February 22, 2017 — One of the more intriguing outcomes from last week’s EAA/FAA Recreational Aviation Summit was the traction gained on possibilities for improving the Phase I flight testing process for amateur-built aircraft, using risk assessments and detailed flight test plans rather than simply an hours-flown minimum.
“As we look for ways to further improve safety, especially during early flight testing for homebuilts, moving toward accepting detailed flight plans that address specific requirements is a direction that is very appealing,” said Sean Elliott, EAA’s vice president of advocacy and safety. “It would move away from concentrating only on hours-flown minimums to a foundation built on safety results.”
This remains a concept at this time, and the 25- to 40-hour flight test minimums for homebuilts will remain unchanged for the immediate future. In EAA’s role as co-chair of the GA Joint Steering Committee, however, the organization has discussed ways to incorporate more meaningful outcomes as a part of that flight testing.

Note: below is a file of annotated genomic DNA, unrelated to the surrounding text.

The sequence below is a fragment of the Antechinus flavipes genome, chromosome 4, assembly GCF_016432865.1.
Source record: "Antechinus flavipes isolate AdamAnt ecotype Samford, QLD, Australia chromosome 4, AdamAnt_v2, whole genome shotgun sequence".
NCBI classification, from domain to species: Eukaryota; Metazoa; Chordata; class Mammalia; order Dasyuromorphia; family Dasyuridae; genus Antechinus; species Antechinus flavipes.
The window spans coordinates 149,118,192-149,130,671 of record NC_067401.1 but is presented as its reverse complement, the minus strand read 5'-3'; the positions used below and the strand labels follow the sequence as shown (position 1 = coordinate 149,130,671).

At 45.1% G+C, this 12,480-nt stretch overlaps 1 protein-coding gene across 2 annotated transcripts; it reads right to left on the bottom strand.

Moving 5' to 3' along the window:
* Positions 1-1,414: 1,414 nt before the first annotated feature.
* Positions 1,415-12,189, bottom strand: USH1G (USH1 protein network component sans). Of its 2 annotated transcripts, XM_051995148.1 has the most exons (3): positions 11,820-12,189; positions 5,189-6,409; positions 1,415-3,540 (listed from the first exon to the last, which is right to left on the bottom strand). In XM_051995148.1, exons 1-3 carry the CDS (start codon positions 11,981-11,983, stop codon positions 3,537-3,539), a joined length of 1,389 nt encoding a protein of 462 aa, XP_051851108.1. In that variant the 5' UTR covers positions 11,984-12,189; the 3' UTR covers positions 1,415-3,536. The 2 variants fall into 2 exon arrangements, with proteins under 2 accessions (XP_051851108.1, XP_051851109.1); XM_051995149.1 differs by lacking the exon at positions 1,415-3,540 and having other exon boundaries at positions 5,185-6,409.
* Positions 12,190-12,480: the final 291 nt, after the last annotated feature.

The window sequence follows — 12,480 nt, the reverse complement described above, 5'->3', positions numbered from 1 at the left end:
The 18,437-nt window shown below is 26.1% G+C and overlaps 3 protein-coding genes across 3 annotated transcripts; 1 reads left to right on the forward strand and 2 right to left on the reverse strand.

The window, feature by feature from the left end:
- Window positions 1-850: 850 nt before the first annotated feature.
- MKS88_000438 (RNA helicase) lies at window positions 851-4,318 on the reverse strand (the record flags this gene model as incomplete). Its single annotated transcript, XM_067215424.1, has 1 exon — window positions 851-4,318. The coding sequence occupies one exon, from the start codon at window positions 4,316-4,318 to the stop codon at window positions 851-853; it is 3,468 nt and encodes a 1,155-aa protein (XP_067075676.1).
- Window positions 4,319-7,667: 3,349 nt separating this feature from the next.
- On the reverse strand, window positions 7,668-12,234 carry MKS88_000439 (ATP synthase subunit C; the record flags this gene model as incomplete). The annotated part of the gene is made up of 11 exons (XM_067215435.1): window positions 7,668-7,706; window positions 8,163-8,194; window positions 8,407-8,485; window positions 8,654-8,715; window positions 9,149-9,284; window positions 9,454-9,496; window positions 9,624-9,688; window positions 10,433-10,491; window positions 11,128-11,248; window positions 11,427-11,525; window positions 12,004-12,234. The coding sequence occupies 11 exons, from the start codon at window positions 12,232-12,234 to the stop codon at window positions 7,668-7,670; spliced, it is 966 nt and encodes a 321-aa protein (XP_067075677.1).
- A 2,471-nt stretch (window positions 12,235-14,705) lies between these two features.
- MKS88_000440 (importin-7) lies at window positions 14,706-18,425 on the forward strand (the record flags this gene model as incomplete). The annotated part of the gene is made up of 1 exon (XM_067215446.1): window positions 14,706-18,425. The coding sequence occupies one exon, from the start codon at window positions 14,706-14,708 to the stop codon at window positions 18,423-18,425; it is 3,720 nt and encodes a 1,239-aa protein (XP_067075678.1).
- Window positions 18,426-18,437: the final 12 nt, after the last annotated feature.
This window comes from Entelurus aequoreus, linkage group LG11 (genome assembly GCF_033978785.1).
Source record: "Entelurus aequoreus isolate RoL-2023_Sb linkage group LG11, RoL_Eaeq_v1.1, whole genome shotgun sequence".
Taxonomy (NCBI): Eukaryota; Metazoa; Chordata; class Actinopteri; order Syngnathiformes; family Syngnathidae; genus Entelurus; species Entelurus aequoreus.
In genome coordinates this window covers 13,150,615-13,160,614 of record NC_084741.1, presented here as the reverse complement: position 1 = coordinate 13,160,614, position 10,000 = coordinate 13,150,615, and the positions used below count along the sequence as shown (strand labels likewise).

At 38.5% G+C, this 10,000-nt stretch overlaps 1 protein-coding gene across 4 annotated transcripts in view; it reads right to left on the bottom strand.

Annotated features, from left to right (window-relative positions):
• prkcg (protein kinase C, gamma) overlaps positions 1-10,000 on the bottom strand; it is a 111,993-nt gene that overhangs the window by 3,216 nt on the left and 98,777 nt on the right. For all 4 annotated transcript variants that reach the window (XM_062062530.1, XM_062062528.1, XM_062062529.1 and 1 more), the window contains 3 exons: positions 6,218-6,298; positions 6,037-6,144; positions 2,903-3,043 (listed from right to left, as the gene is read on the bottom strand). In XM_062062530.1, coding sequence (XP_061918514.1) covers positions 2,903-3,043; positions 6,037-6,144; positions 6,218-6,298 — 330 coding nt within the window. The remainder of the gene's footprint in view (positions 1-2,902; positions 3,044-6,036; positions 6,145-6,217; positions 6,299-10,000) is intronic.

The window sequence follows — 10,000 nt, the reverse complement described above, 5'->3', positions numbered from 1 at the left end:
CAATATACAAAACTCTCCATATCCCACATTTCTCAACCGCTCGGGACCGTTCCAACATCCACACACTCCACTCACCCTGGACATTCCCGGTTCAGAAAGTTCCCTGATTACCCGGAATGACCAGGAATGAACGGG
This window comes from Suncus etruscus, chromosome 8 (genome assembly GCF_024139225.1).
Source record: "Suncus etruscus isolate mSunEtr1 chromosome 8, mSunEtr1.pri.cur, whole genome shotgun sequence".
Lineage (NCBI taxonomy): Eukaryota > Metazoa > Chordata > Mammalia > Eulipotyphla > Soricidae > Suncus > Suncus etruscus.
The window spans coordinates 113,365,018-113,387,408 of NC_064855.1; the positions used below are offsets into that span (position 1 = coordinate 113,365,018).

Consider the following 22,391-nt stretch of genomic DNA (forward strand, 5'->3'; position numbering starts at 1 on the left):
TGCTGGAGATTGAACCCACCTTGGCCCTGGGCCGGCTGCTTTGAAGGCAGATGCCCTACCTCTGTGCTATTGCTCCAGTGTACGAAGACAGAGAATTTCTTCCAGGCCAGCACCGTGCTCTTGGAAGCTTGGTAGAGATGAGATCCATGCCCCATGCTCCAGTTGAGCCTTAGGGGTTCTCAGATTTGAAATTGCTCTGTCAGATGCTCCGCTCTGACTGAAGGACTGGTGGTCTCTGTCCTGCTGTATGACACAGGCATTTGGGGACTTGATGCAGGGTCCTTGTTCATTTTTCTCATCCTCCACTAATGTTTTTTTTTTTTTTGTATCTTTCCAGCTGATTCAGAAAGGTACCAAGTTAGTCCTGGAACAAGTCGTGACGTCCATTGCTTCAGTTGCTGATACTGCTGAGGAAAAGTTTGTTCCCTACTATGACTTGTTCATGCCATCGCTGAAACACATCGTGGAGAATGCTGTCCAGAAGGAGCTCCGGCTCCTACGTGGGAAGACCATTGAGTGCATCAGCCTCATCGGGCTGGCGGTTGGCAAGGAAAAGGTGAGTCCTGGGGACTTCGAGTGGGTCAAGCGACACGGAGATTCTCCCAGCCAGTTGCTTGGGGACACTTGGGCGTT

For instance, following a detailed flight test plan during initial testing could create a database that could become a pilot operating handbook (POH) for common homebuilt models. Even those unique amateur-built aircraft could benefit from such knowledge, particularly for subsequent owners of that aircraft or those building similar aircraft.
“There’s a ways to go on this, but these are exactly the ideas and thinking that make the EAA/FAA summit so valuable each year, as it goes beyond brainstorming to concrete ideas to pursue,” Elliott said. “The goal here is crafting flight test protocols where a builder would know exactly what is needed to get the aircraft performance that is desired.”